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told, they have a good intention in general: they reverence what they do not understand, and this is sufficient. Now for the purposes of spiritual dominion, this may be sufficient : and such devotions, as many of theirs are, will, we own, be more reverenced for not being understood. But for the edification of the people, it is far from being sufficient, to have good intentions in general, and no meaning in particular: to pray to God for they know not what; and hear lessons read, which they can learn nothing from.

Another thing, akin to the former, in which we differ from the Church of Rome, is, that we allow and exhort all persons to read the holy Scriptures diligently. They, on the contrary, have expressly decreed, that, since the promiscuous allowance of Bibles in the vulgar tongue does more harm than good, (these are the very words of the Index published in consequence of the Council of Trent's order,) no one shall be suffered to read translations of Scripture, even though made by Catholics, as they call themselves, unless the Bishop or Inquisitor, by the advice of the Curate or Confessor, give him leave in writing : and whoever transgresses this rule, shall not be absolved till he gives up his Bible. Nay, throughout the whole kingdom of Spain, all Bibles in their own tongue are absolutely forbidden. And in all Popish countries, getting one, by the means here prescribed, being a matter of time, and form, and difficulty, and suspicion, the generality seldom put themselves to the trouble of it. So that in many parts of the world there are great multitudes of that Communion, who perhaps have never either read or heard in their own tongue one chapter of the Bible in their whole lives. Or if any one does ask for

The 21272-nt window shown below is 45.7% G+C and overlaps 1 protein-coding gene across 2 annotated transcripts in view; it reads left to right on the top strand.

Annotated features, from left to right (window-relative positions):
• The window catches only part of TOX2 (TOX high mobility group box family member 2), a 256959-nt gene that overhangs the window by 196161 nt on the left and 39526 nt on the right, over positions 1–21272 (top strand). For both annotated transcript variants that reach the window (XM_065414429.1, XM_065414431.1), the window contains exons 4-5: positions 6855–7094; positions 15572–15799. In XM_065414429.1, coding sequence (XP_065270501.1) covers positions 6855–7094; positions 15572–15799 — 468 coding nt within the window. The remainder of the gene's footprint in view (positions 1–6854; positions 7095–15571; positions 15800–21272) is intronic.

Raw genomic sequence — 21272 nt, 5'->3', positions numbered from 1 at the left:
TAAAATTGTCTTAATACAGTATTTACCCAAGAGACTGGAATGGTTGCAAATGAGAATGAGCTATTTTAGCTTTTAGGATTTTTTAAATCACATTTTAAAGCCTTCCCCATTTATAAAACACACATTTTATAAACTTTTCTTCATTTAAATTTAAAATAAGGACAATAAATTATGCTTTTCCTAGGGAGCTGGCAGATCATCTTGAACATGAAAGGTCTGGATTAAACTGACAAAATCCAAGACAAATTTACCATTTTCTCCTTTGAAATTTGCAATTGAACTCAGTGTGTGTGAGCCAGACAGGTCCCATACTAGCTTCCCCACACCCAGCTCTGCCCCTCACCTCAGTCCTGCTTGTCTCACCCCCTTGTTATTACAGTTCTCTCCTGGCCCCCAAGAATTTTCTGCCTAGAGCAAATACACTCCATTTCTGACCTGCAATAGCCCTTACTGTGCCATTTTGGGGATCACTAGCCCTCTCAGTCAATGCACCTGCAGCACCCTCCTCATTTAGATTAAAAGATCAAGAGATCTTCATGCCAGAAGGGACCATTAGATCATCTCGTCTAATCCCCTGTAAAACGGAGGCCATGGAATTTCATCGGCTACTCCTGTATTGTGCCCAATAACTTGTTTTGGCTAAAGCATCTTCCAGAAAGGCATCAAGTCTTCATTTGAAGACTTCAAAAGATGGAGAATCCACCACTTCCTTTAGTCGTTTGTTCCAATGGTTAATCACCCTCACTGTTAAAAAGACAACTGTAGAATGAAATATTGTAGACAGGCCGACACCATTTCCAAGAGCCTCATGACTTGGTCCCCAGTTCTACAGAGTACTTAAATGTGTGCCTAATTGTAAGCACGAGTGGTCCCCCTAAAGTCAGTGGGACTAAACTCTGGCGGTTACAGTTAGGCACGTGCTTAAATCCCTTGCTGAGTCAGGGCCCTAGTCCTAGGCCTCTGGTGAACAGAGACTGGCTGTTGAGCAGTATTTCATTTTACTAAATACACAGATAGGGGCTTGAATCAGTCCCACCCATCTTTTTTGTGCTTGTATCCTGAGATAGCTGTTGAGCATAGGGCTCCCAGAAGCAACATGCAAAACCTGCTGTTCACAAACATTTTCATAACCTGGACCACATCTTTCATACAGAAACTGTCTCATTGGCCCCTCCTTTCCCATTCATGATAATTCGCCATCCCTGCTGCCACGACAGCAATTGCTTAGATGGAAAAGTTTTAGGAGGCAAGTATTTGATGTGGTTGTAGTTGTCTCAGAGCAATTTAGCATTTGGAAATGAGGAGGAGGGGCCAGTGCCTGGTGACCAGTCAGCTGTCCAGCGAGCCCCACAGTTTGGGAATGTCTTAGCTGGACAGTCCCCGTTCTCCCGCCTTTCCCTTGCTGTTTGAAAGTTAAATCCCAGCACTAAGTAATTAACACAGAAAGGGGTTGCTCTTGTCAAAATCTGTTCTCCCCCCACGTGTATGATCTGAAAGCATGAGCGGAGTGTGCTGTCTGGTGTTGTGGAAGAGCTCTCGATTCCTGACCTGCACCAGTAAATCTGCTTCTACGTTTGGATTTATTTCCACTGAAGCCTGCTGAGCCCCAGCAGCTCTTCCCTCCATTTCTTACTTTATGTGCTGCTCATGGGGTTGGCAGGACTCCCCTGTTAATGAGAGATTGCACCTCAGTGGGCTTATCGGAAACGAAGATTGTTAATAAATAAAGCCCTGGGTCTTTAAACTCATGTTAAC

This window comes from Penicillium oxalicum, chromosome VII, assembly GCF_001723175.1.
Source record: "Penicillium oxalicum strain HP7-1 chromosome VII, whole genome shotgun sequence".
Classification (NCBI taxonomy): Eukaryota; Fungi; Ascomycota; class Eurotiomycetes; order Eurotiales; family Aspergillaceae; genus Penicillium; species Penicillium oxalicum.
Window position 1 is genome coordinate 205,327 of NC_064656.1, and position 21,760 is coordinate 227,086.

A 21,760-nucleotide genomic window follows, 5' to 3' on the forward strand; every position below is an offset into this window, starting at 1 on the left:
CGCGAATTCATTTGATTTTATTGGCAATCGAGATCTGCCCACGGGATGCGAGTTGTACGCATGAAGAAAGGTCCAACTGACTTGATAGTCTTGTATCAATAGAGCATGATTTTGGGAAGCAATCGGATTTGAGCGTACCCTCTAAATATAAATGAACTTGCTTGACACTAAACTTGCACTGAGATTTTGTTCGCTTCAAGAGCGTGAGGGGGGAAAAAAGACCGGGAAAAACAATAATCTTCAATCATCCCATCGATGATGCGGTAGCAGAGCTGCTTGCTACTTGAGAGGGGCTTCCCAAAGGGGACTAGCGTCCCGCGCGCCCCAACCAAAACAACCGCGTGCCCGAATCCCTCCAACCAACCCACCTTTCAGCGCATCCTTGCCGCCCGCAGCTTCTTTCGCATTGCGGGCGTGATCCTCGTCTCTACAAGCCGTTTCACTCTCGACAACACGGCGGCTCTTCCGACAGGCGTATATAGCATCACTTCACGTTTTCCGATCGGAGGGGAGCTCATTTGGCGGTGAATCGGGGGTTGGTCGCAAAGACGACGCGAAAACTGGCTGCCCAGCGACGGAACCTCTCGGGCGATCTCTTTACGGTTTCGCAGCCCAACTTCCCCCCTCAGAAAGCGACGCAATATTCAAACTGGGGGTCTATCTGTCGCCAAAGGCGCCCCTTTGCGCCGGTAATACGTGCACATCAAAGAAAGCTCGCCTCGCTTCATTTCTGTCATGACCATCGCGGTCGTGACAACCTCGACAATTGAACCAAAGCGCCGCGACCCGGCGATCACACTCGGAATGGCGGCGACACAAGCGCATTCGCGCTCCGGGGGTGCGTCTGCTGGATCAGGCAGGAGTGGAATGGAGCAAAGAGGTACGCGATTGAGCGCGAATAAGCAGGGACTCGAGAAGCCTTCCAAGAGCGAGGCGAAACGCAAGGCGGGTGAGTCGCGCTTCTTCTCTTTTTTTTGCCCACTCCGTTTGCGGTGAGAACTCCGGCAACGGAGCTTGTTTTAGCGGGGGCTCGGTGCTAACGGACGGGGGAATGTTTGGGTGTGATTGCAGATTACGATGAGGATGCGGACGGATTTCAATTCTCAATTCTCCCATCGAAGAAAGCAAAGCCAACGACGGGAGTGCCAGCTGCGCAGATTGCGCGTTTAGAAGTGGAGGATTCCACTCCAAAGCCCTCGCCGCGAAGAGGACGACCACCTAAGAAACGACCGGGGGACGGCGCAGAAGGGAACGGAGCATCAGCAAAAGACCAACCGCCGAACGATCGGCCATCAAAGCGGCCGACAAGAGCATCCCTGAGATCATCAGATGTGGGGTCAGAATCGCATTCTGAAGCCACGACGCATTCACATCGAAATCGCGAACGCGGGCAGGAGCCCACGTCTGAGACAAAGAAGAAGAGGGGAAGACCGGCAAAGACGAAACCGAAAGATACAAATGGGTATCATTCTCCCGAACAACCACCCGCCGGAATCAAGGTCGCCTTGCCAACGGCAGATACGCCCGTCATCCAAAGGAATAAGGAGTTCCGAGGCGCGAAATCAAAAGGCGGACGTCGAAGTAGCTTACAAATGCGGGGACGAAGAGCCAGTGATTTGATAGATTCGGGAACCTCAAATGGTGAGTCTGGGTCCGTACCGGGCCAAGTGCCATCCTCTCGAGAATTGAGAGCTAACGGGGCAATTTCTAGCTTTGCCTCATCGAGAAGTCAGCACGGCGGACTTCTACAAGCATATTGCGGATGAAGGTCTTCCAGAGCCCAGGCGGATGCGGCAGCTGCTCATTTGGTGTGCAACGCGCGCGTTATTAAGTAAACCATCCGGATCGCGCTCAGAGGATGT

leave, it is never granted where they dare refuse it, excepting to such as they are well assured beforehand will see nothing there but what they are bidden. So that where they have permission to read the Scripture, they have none to understand it. Besides that, this permission, even in those countries where they are obliged to indulge it the most freely, as in our own, is but during pleasure, and may at any time be taken away when it will serve the turn better : nor dare the poor deluded people, upon pain of damnation, help themselves. And as to Protestant translations, having one is looked on as a mark of heresy; for which in this very nation, poor creatures have been burnt, and their Bibles with them. Which practice now, think you, is the righter, theirs